Whatever your relationship with your current employer, telling them that you’re out is hard. It feels like a professional breakup and in a lot of ways, it is. However, rather than writing a long, meandering apology-style letter, you need to keep things simple. As a baseline, your resignation letter should include the following elements:
- The date
- Company details (your manager’s name and role, company name, and address)
- The fact that you are leaving the company
- Your notice period / last date of work
- Gratitude for the experience
You don’t have to include the reason that you’re leaving. While you may be tempted to justify the fact that you are quitting, you can save yourself the hassle. Keep in mind that modern-day professionals move around from company to company. Resigning isn’t a slight on your current employer. It’s not a personal decision — it’s a business decision.
Once you take the emotion out of writing your resignation letter, the process will be much easier. Use the above formula to craft a straightforward letter that ticks all of the boxes.
Basic resignation letter example
Looking for some inspiration before you get started? If you’re far from a wordsmith, we’ve got you covered. Check out our simple resignation sample:
FAO John Righton
District Sales Manager
Big Bear Party Services
Newark, New Jersey
Dear Mr. Righton,
I hope that this letter finds you well.
Please accept this as my formal notice of resignation from my position as a sales executive at Big Bear Party Services. My last day of employment will be [date]. This is two weeks from today as outlined in my contract.
I would like to make the transition as smooth as possible. As such, I am available to help recruit and train my replacement. If there is any other way I can assist, do let me know.
Lastly, it has been a pleasure working with the sales department over the last four years. I would like to express my gratitude for this opportunity. Additionally, I want to thank you directly for the support you have given me in the role of line manager.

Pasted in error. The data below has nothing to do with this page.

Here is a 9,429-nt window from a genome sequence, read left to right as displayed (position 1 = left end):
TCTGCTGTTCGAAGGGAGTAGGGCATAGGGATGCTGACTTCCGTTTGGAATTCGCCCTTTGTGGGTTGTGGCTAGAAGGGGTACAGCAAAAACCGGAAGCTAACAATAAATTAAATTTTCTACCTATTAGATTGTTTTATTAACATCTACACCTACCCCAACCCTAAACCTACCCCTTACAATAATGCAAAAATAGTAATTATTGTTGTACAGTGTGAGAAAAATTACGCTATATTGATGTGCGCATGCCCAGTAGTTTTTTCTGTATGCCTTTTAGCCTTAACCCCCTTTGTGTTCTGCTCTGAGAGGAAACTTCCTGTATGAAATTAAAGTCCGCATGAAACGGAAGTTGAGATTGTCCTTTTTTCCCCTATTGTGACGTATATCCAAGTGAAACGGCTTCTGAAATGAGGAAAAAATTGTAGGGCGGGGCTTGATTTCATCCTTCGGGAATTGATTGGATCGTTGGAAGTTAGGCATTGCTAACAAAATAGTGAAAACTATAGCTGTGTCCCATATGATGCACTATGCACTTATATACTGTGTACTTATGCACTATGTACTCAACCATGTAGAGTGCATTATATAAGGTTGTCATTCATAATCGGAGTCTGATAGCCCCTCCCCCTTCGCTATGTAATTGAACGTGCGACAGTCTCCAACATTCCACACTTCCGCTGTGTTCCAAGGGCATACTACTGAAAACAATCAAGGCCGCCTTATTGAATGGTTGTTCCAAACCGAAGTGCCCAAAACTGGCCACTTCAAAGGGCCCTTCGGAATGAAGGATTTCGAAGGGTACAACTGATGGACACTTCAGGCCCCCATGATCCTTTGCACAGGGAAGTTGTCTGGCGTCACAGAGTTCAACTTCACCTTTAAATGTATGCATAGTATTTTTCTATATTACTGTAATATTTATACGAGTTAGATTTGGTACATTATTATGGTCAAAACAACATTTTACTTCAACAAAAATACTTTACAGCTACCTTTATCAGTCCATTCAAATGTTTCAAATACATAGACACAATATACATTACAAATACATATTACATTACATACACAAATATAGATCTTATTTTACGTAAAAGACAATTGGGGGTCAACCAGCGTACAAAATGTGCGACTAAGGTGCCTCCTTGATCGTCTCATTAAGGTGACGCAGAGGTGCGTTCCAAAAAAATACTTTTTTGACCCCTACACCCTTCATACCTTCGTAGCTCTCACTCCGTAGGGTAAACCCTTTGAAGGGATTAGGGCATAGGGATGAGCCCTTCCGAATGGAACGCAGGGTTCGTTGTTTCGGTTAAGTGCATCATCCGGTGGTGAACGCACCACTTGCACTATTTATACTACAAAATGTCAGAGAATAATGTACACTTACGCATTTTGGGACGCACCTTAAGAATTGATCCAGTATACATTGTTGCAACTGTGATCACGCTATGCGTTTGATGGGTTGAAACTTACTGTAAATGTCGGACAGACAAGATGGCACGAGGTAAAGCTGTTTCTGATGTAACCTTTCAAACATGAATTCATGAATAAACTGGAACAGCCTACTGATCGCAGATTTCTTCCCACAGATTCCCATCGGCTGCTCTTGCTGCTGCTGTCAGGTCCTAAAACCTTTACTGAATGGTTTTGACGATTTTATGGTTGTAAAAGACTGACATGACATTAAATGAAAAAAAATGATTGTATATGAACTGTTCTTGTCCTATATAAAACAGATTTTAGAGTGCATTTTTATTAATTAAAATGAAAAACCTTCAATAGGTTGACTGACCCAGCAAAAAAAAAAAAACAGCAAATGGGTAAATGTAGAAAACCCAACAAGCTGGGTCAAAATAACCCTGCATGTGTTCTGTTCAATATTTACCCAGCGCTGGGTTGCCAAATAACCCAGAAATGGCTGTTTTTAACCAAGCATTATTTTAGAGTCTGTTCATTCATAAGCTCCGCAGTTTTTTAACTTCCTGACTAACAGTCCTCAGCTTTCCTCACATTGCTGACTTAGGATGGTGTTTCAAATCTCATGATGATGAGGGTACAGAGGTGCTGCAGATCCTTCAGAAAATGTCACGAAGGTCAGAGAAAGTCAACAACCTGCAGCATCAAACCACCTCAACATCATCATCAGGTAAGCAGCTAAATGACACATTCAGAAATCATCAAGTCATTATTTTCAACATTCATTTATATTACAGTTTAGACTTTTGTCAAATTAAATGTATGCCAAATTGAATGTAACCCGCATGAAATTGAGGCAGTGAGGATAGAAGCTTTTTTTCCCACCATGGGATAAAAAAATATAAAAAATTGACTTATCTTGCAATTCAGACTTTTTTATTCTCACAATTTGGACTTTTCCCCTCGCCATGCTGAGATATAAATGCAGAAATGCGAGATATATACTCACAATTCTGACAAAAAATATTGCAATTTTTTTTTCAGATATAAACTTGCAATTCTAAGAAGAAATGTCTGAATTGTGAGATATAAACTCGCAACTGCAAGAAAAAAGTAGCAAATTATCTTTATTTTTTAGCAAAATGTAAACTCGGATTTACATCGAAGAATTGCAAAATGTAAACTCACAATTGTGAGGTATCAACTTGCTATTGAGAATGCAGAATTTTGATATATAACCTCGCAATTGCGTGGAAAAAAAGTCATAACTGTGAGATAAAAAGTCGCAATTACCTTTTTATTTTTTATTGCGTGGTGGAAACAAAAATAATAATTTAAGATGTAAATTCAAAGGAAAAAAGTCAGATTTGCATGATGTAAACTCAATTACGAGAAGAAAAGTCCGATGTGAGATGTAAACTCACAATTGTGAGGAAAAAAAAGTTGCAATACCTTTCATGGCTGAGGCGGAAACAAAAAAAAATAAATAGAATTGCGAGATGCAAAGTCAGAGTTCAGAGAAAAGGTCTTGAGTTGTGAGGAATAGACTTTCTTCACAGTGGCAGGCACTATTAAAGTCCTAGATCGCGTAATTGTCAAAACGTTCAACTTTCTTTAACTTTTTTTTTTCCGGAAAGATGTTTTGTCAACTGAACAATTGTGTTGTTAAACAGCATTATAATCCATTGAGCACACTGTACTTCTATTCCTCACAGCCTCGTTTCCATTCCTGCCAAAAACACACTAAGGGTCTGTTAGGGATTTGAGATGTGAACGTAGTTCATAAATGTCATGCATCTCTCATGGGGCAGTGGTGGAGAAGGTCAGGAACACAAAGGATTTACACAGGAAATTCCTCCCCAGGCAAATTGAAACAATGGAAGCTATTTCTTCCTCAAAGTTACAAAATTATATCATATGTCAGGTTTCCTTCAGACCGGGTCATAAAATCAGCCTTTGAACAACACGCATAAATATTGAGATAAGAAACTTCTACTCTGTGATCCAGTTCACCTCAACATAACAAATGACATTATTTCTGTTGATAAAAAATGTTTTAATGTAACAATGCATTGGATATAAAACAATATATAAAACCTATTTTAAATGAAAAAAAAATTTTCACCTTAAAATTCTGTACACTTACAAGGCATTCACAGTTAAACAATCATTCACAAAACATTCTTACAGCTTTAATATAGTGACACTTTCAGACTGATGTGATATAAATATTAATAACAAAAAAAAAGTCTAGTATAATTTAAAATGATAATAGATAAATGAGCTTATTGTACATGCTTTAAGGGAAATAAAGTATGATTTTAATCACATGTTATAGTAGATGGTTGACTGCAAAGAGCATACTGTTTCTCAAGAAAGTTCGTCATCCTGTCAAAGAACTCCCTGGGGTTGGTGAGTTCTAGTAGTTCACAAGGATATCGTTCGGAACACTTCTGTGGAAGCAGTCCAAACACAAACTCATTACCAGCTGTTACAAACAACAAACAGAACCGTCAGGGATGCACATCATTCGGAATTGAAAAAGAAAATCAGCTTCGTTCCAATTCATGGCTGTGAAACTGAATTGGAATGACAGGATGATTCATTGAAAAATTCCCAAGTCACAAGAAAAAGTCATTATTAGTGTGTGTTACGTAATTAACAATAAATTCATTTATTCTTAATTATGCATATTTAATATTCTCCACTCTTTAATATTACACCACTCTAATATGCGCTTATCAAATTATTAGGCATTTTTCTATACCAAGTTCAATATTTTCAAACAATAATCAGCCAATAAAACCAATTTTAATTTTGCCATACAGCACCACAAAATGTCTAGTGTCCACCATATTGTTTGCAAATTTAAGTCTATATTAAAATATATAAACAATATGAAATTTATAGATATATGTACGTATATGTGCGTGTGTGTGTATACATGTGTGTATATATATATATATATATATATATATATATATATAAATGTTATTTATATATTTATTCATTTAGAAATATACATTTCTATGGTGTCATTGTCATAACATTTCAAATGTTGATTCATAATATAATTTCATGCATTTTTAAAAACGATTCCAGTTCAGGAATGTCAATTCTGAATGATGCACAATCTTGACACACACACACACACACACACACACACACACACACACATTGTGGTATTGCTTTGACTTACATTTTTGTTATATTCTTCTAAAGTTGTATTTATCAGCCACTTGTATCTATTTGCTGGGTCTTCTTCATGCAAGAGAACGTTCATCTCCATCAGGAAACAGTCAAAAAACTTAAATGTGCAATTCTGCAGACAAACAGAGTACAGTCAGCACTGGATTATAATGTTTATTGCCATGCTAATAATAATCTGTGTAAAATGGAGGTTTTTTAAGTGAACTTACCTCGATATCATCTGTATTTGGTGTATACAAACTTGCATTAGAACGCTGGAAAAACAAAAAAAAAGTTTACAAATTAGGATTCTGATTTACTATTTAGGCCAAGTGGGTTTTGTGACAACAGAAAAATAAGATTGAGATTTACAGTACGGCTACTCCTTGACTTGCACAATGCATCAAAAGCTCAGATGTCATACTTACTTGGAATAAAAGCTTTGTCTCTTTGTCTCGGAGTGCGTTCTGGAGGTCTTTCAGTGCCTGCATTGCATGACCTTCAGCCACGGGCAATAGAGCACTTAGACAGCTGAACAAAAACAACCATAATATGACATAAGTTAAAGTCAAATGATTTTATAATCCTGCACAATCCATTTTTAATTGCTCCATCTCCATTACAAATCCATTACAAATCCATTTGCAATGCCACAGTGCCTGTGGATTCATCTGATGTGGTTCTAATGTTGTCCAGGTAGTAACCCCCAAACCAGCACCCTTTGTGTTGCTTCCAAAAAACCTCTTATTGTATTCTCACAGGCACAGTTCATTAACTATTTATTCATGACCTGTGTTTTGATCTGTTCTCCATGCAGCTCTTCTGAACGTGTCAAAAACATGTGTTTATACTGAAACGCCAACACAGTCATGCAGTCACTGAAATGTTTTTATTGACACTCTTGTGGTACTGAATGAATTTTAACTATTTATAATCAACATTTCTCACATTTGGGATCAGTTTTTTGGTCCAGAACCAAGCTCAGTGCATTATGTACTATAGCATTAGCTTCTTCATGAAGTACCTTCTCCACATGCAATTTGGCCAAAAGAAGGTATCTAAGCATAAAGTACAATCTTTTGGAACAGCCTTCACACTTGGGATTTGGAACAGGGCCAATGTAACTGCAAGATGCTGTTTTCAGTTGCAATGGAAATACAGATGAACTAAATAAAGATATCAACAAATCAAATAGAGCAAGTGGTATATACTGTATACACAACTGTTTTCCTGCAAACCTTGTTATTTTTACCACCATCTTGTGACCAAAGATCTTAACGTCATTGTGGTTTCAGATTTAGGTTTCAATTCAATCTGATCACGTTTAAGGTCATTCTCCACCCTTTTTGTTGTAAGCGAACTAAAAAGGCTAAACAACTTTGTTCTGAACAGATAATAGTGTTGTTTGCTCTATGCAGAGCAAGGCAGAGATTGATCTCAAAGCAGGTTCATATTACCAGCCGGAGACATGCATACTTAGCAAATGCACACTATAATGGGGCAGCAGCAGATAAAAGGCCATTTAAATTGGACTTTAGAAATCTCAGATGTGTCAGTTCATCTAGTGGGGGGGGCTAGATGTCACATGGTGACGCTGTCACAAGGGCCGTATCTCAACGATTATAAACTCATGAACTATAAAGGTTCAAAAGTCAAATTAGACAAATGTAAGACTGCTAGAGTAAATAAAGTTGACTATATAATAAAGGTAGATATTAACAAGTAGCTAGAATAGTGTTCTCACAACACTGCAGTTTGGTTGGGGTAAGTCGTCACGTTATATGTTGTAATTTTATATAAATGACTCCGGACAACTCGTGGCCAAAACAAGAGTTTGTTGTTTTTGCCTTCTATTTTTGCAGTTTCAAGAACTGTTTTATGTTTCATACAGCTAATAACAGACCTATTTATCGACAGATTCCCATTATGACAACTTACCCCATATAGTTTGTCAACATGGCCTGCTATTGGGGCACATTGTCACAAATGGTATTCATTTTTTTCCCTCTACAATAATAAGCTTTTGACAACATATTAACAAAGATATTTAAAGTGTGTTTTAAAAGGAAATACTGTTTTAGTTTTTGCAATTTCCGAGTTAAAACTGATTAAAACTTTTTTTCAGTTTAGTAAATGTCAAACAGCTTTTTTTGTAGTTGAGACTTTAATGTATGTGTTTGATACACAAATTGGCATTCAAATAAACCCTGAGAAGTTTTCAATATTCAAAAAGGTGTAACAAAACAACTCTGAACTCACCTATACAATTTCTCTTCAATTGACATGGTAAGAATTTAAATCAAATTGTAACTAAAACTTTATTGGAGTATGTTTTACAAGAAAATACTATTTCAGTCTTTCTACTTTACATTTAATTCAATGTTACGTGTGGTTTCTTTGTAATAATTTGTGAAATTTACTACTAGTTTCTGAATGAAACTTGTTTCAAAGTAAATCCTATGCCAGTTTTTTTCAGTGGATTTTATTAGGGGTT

A polite tone will go a long way here. Yes, there’s a right way to break the news. By thanking your former employer and offering to help find a replacement, you will leave a palatable taste in their mouth. You don’t have to gush but show some gratitude.
Email resignations vs. formal resignation letters
We live in a technological age, so it may feel completely natural to shoot your boss a quick message. But is it ok to resign by email? The short answer is probably not.
When you send an email to your employer or manager, you have no control over when or where they will open it. It could be a matter of days before they take a look at your resignation. That makes the quitting process more convoluted than it needs to be.
It doesn’t end there. Many businesses require employees to submit hard copies of their resignations for their records. You should check your company policy to see what it says.
Printing out a simple resignation letter and handing it to your boss is a professional move.
Quick tips for quitting your job
Now that you know how to write a solid resignation letter, it’s time to say sayonara. As we’ve already covered, it’s savvy to leave things on good terms. Even if you can’t wait to rush out of the door, you don’t want to let that show. Professionalism is everything. With that in mind, here are some quick tips to help you quit your job the right way.
- Give a fair amount of notice to your employer
- Make sure you tell your manager before your co-workers
- Stay productive up until your very last day of employment
- Be discreet about your next career move
- Offer to help your employer find your replacement
- Speak to your manager about giving you a reference
When you’ve handed in your resignation letter, what you do next matters. Showing your former employer you’re dedicated to helping them with this change makes a big difference.
1. Keep things short. As you can see from our simple resignation letter sample, you don’t need to write an essay when giving your notice.
2. Make sure that you find out how much notice you have to give your employer first.
3. Don’t be too casual. Adopt a professional tone in your letter of resignation.
4. Express gratitude to your former employer. It’s smart to leave your job on good terms.